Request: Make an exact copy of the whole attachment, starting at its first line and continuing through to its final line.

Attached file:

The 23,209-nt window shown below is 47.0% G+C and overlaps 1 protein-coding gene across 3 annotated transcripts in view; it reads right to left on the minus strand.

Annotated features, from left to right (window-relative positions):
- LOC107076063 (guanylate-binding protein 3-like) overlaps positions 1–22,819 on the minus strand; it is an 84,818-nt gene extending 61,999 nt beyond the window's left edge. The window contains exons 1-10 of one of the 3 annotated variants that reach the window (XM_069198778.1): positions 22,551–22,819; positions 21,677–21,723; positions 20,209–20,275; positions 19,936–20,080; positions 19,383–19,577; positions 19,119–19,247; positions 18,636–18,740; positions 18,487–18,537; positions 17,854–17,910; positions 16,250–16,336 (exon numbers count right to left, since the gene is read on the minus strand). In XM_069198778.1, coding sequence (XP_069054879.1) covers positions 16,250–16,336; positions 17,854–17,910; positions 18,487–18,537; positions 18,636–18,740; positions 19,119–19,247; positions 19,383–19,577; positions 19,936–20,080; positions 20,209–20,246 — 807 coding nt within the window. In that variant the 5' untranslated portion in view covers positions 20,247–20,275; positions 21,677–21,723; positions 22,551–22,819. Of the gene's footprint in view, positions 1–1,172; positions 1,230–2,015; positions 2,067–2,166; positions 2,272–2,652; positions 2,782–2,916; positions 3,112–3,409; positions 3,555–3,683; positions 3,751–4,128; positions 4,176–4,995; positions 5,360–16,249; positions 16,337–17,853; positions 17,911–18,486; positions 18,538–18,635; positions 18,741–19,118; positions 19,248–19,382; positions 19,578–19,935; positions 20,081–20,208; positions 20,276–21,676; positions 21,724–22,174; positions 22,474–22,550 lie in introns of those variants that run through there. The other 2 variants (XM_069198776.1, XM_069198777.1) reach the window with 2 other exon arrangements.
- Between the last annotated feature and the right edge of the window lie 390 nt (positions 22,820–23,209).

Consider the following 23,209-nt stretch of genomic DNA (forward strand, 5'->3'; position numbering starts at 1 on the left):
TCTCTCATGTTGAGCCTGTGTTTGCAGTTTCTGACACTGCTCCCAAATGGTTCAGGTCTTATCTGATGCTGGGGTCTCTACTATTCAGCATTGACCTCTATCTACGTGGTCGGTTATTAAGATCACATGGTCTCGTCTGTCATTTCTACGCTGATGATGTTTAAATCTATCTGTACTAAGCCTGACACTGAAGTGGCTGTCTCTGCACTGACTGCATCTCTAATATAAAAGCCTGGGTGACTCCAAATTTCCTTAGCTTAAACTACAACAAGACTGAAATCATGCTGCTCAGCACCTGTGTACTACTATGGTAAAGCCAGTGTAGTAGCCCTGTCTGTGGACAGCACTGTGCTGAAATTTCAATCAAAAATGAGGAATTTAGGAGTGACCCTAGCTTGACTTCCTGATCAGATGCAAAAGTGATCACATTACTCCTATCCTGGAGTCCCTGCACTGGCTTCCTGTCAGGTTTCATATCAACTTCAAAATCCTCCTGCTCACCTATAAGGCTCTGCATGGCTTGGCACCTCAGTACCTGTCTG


The 23,209-nt window shown below is 47.0% G+C and overlaps 1 protein-coding gene across 3 annotated transcripts in view; it reads right to left on the minus strand.

Annotated features, from left to right (window-relative positions):
- LOC107076063 (guanylate-binding protein 3-like) overlaps positions 1–22,819 on the minus strand; it is an 84,818-nt gene extending 61,999 nt beyond the window's left edge. The window contains exons 1-10 of one of the 3 annotated variants that reach the window (XM_069198778.1): positions 22,551–22,819; positions 21,677–21,723; positions 20,209–20,275; positions 19,936–20,080; positions 19,383–19,577; positions 19,119–19,247; positions 18,636–18,740; positions 18,487–18,537; positions 17,854–17,910; positions 16,250–16,336 (exon numbers count right to left, since the gene is read on the minus strand). In XM_069198778.1, coding sequence (XP_069054879.1) covers positions 16,250–16,336; positions 17,854–17,910; positions 18,487–18,537; positions 18,636–18,740; positions 19,119–19,247; positions 19,383–19,577; positions 19,936–20,080; positions 20,209–20,246 — 807 coding nt within the window. In that variant the 5' untranslated portion in view covers positions 20,247–20,275; positions 21,677–21,723; positions 22,551–22,819. Of the gene's footprint in view, positions 1–1,172; positions 1,230–2,015; positions 2,067–2,166; positions 2,272–2,652; positions 2,782–2,916; positions 3,112–3,409; positions 3,555–3,683; positions 3,751–4,128; positions 4,176–4,995; positions 5,360–16,249; positions 16,337–17,853; positions 17,911–18,486; positions 18,538–18,635; positions 18,741–19,118; positions 19,248–19,382; positions 19,578–19,935; positions 20,081–20,208; positions 20,276–21,676; positions 21,724–22,174; positions 22,474–22,550 lie in introns of those variants that run through there. The other 2 variants (XM_069198776.1, XM_069198777.1) reach the window with 2 other exon arrangements.
- Between the last annotated feature and the right edge of the window lie 390 nt (positions 22,820–23,209).

Consider the following 23,209-nt stretch of genomic DNA (forward strand, 5'->3'; position numbering starts at 1 on the left):
TCTCTCATGTTGAGCCTGTGTTTGCAGTTTCTGACACTGCTCCCAAATGGTTCAGGTCTTATCTGATGCTGGGGTCTCTACTATTCAGCATTGACCTCTATCTACGTGGTCGGTTATTAAGATCACATGGTCTCGTCTGTCATTTCTACGCTGATGATGTTTAAATCTATCTGTACTAAGCCTGACACTGAAGTGGCTGTCTCTGCACTGACTGCATCTCTAATATAAAAGCCTGGGTGACTCCAAATTTCCTTAGCTTAAACTACAACAAGACTGAAATCATGCTGCTCAGCACCTGTGTACTACTATGGTAAAGCCAGTGTAGTAGCCCTGTCTGTGGACAGCACTGTGCTGAAATTTCAATCAAAAATGAGGAATTTAGGAGTGACCCTAGCTTGACTTCCTGATCAGATGCAAAAGTGATCACATTACTCCTATCCTGGAGTCCCTGCACTGGCTTCCTGTCAGGTTTCATATCAACTTCAAAATCCTCCTGCTCACCTATAAGGCTCTGCATGGCTTGGCACCTCAGTACCTGTCTG